Men who flew her said she was a dream machine flying next to those snow-capped peaks. The heavily-forested ground below sometimes gave a few passengers a creditable white-knuckled flight since they knew there were no landing strips for miles around. If an engine quit, the chances for a survivable crash were very small indeed. Worse yet, if they survived a crash, the extreme remoteness and harshness of the area probably would kill them anyway. There was no way anyone could walk out of it in good condition much less if they were injured. A search party would be useless since the ELT locator had not been invented yet. But, in spite of all the obstacles that presented themselves, the trusty Travel Air gained an incredible reputation for "Bringing 'em back in one piece."

The basic purchase price of the airplane in 1929 came to a grand total of $18,000.00-a princely sum for that era. If a buyer desired additional and highly-specialized lighting equipment, an increase of $550.00 was tacked on to the sticker price. In that day none of the airfields had lit runways. Imagine, they didn't have VOR's, GPS or even control towers! If a potty was needed for the newly built airplane an additional $125.00 was added to the price. They didn't specify what that was but one could imagine it was quite Spartan to say the least! When the Curtis-Wright Co. purchased the Travel Air Company in 1929, it stunned the aviation world. But this acquisition did little to change the actual design of the airplane that ruled the western skies or the way business was conducted. The evolution came as minor changes in the windshield and vertical shapes of the airplane. Beyond that, operations returned to normal at the manufacturing plant in the midwest.

Industry Ups and Downs

Then, the Great Depression reared it's ugly head and sank it's fangs into the entire country. The once-prospering aviation community floundered and the huge Kansas plant shut it's doors. All production on the airplanes was relocated to the St. Louis, Missouri plant. But, with advent of World War Two, Travel Air became instrumental in serving the war effort by supplying airplanes as personnel and equipment carriers. It became somewhat of an irony that an airplane that was created for purposes of transporting private citizens and their equipment now had become vastly important to a world war.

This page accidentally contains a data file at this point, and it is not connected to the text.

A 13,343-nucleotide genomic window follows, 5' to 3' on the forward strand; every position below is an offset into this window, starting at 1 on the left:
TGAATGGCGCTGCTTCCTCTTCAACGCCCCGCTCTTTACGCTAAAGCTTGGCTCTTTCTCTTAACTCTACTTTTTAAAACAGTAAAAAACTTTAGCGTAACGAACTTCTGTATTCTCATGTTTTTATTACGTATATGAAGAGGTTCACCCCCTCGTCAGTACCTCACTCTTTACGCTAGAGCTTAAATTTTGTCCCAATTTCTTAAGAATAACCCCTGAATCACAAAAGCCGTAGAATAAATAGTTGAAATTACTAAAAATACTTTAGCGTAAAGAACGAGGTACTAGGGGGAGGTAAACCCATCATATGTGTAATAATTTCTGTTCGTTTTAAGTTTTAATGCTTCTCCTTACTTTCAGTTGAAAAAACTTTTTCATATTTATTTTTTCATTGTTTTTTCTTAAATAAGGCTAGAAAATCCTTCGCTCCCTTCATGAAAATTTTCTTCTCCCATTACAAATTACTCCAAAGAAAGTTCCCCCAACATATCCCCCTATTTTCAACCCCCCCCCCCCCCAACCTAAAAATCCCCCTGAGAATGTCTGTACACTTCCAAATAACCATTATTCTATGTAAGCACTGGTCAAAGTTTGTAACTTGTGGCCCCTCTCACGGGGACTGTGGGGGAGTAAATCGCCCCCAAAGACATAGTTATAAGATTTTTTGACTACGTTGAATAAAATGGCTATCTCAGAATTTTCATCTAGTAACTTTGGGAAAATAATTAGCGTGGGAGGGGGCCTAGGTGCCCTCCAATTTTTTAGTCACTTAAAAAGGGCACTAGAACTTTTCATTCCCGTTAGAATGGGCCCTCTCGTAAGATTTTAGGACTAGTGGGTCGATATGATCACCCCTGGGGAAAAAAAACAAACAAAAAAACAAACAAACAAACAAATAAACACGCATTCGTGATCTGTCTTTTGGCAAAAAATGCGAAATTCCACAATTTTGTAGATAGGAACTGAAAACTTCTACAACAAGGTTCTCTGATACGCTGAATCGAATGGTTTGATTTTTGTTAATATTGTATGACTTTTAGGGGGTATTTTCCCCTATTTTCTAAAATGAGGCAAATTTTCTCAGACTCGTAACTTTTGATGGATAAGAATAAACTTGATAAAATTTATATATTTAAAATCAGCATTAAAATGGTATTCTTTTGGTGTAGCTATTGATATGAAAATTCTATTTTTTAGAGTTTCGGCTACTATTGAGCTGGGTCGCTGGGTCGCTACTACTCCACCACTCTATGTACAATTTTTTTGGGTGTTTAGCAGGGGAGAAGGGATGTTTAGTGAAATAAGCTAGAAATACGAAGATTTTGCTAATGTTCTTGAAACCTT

Aviation industries' demands for more functional metal components produced the inevitable downward spiral of the wood Travel Air as a forerunner in luxury aviation history. New and exciting technologies began to emerge and structural superiority claimed it's victory over the now-obsolete wood spars and other support members. The age of sandpaper, woods saws, nails and varnish began to give way to metallurgy. The time-tested skills of the craftsmen that worked with wood were cast aside for the new age in aviation manufacturing. Aviation metals and associated castings were created by processes never known before. "Twice the strength at half the weight", was a slogan heard around the small-knit community of fabricators when they spoke of the newly-founded methodology.

Metallurgy testing of these newly-discovered metals yielded a much more secure way of joining pieces together and offering superb support and also a quicker way of building airplanes. Wood, although a wonderful product to work with, deteriorated and was very susceptible to inherent splitting, cracking and rotting. Newly forged metals, although prone to corrosion, were functionally more appropriate for aircraft. With this sophisticated engineering and advanced technology, the stage was set for a more modernized aircraft of the future and the commercial demise of the famed Travel Air as it was known.

The Beginning of the End

America was looking for a cheaper, faster aircraft that could carry the same loads or larger with more economy. They demanded the industry to supply advanced avionics, comfort and airplanes that were more suitable than wood-stock spars that were covered with fabric. Additional burdens of costly rebuilding of the now-obsolete engines motivated the factories to invent and advance modern aircraft power plants too.

Now this beautiful, backcountry black, orange and yellow airplane comes home. Her birthplace was Idaho and it is here where she'll stay. She is regularly flown to special events, airplane shows and state-wide fly-ins. Sometimes as if she herself demands, allows a lucky pilot to join her in the heavens above the grand and magnificent Rocky Mountains simply for the pure joy of it, to fly the emerald-blue skies that she did so many, many years ago. To see the Travel Air fly in the Idaho sky, one might produce a tear down their cheek. A common reaction is a snappy salute to one of aviation's tributes to the heavens as she flies overhead. The Travel Air, what a great piece of American history!

The End

Written by

Jim Oltersdorf

Copyright 2000

All Rights Reserved

Jim Oltersdorf/photographer/writer
337 Riverside Drive
Soldotna, Alaska 99669-7846
(907) 260-7756